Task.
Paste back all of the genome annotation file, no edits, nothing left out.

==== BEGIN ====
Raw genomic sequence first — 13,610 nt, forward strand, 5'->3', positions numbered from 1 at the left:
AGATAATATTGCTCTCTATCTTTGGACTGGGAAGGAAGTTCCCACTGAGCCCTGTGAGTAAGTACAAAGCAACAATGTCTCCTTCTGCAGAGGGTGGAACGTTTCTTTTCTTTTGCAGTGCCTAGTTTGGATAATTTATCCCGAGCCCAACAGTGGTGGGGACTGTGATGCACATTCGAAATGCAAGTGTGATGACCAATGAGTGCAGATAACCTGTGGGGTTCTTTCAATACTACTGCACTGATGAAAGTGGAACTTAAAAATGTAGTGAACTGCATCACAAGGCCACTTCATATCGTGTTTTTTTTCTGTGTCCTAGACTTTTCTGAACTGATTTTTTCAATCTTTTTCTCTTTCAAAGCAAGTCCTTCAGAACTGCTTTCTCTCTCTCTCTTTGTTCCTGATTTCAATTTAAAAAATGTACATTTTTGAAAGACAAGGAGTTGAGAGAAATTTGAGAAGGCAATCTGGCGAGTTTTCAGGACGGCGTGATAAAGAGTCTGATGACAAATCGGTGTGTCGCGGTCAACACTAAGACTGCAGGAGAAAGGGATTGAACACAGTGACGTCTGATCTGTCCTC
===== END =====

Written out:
Raw genomic sequence first — 13,610 nt, forward strand, 5'->3', positions numbered from 1 at the left:
AGATAATATTGCTCTCTATCTTTGGACTGGGAAGGAAGTTCCCACTGAGCCCTGTGAGTAAGTACAAAGCAACAATGTCTCCTTCTGCAGAGGGTGGAACGTTTCTTTTCTTTTGCAGTGCCTAGTTTGGATAATTTATCCCGAGCCCAACAGTGGTGGGGACTGTGATGCACATTCGAAATGCAAGTGTGATGACCAATGAGTGCAGATAACCTGTGGGGTTCTTTCAATACTACTGCACTGATGAAAGTGGAACTTAAAAATGTAGTGAACTGCATCACAAGGCCACTTCATATCGTGTTTTTTTTCTGTGTCCTAGACTTTTCTGAACTGATTTTTTCAATCTTTTTCTCTTTCAAAGCAAGTCCTTCAGAACTGCTTTCTCTCTCTCTCTTTGTTCCTGATTTCAATTTAAAAAATGTACATTTTTGAAAGACAAGGAGTTGAGAGAAATTTGAGAAGGCAATCTGGCGAGTTTTCAGGACGGCGTGATAAAGAGTCTGATGACAAATCGGTGTGTCGCGGTCAACACTAAGACTGCAGGAGAAAGGGATTGAACACAGTGACGTCTGATCTGTCCTC